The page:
Music and Art

My guitar strap. This is what got me into leather work. My dad had an old leather bass strap that I really, really wanted to copy (which is to this day the template for all my 3.25″ straps). My stepfather had all the tools and the know how. And my Grandfather inspired the art.

poppy guitar strap

(photo credit: Soula Pefkaros |

I have always painted as an outlet alongside music, although music had always been my main focus. When I was really little I wanted to be on Star Search and later on I would sing nearly every single evening on my karaoke machine from about age 10 when I got my first karaoke straight on through high school (Babs and Whitney all the time. Every day. With an “I. Will. Hit. That. Note!” determination). And my mom would be on the bed behind me listening, saying “You’ve got it, Lin!” when she would see me struggling with Streisand’s belter end note. (I’d be facing the wall, not the bed. Too shy.) Then I went to college for Musical Theater and eventually to NYC and Europe to perform and study Opera. Later to Nashville. And then to San Francisco. I was all about the music. But drawing and painting and above all, my family, stay constant for me while music tends to flow in and out, strong at times and nearly silent at others.

My strap is a painting of me as a baby in my Grandfather’s arms. I painted it from an old picture I had found. My Grandfather taught everyone in his family (and I’m sure many others, too) what it means to truly love yourself. He is my reminder that we’re all together on this ride and not one of us is above the other (but dammit, you’re a good one, he would tell you. You’re special. You better believe it, baby. You’re special.) And that is the power he put in every person he loved. All of us were individually yet equally so immensely special. That is a gift all of us can give to the people we love. I think it’s good to remember this when you put yourself in a vulnerable position where you’re about to open your mouth and make super loud noises. All of those who are reading this who sing know that the second you start doubting what’s going to come out is the second you start sounding like you’re making turkey calls. Especially since the brain always kicks in right before that big note. Right when you really, really need it to take a snooze. So having my Pop on my strap reminding me to “go out there and get ’em” (as he would so often say) helped me through some scary notes.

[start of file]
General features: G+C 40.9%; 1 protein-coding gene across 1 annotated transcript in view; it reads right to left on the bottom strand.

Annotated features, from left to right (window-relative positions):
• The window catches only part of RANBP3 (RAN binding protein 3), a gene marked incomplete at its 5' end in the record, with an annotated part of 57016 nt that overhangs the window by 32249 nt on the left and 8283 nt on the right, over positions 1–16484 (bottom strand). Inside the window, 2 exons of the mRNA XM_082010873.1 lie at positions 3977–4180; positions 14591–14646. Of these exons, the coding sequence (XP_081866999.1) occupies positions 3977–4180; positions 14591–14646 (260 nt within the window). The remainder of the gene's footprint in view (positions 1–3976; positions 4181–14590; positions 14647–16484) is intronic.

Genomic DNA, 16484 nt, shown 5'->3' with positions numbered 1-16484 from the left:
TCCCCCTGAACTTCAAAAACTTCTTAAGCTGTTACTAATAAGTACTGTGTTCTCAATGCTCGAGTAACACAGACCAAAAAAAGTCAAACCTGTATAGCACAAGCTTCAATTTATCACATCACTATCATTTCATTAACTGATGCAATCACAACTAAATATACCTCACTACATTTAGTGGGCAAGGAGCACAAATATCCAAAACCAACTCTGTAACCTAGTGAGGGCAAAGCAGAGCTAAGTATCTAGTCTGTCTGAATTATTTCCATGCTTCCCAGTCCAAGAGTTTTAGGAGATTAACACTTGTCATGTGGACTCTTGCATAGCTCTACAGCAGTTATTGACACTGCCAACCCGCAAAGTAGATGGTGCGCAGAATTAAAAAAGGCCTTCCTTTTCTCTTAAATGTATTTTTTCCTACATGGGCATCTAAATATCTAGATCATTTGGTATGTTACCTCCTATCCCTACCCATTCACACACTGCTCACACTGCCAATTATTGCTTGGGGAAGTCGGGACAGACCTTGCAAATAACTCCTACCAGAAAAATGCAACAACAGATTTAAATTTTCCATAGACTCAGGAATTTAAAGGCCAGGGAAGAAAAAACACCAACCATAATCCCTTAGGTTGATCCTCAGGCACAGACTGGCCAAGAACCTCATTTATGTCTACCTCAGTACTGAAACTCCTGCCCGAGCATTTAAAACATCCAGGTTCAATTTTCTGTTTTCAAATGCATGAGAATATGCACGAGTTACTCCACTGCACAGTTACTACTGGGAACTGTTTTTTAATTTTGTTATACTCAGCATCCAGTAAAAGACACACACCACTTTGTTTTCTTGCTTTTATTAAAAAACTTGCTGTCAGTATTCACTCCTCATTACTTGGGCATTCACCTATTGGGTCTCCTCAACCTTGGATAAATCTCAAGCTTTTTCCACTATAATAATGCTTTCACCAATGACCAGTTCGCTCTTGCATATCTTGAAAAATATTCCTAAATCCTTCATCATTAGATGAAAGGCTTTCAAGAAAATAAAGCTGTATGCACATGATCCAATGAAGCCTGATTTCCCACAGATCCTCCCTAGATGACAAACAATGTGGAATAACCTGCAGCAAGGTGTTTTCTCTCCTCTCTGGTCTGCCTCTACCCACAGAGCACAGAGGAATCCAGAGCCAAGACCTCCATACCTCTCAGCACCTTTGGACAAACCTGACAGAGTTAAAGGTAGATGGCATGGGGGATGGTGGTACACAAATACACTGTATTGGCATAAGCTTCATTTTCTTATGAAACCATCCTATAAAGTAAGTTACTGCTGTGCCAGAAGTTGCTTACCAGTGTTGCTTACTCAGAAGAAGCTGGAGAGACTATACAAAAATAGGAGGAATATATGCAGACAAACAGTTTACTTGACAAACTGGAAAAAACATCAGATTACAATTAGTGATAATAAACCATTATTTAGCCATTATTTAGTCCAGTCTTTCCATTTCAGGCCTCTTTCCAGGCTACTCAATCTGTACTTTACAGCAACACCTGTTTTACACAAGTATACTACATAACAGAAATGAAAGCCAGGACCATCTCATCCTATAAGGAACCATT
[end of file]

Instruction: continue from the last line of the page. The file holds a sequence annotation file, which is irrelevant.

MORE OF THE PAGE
I think visual art adds a whole other means of expression for the musician. My strap is very comforting to me when I’m on stage and it is something I will have forever. It portrays what I love: Family. Smiles. Affection. Comfort. Flowers. Happiness. Togetherness. Peace.

poppy guitar strap 2(photo credit: Soula Pefkaros |

2 thoughts on “Music and Art”

  1. Yes, he gave us all so much. And he needed really very little for himself. I would not compare myself to him in any way except that I find parallels in my own life similar to his. Hitting a low point in my mid fifties; a different one than his but his left him clearly shaken for some time as mine did to me. This was while we still lived in NY, after Dan was born and before you (obviously). I can remember him not being able to climb the stairs to his apartment in those days, he was so devastated by bankrupcy and having to scramble to reorganize his life at an age when he should have been cruising at the top of his game. He went from owning his own business to working as a shirt sleeves manager of a motel, not to mention various jobs in Florida (including being a busboy). I have gone from the white collar world of education to driving a school bus (which is a truck, really). The story goes on and is long, but my point is that I find myself in “his” shoes from time to time and it helps to know how he handled those bumps in the road. He was the eldest child, as I am, and his brothers were very successful at a time when he hit bottom (similar to me).

    And I can see where it may be going, using his life as a map. I have my old Corvette as he had his old baby blue Lincoln in TX. even though I really don’t have the money for it and he did not either. But he was on his way “back” as I hope I am, too. Maybe things like that kind of helped him/me to feel in a very concrete way, that things are getting better. Over time, I might well be dependent on others to keep a roof over my head as he did in later years. And if so, I must remember to keep my dignity like he did for he accomplished what he set out to do, at least in his own mind. He never showed apathy toward others or *himself*, despite the fact that the failures he had could have made him bitter, cynical and self-effacing.

    Most Kenney men don’t live to 84, but if I live as long as he did, I have 19 years left to also live a life free of apathy towards others (or myself). I have his little black truck on my dresser next to the wintery picture of you, Cait and Bo’sun. I look at both every day.

  2. Awh Pop. There are so many comparisons between you and Poppy…the biggest being that both of you make other lives better and stronger. No matter what struggles there have been along the way, Danny,Cait, and I (obviously only exist because of you and Mommy) but also are better because of you. And so are a whole lot of other people. I’m so lucky I have you and I’m so proud to be your daughter. And Kenney men do live to be old! I remember my great grandfather! How old was he? He was old!! I think you’ll be rocking it here for quite a while yet. 🙂 I know I have procrastinated with my book for forever, but I think it would be cool to somehow write pieces of it together. I haven’t quite figured it out, but we can think about it. I love you, best father in the world. So much.

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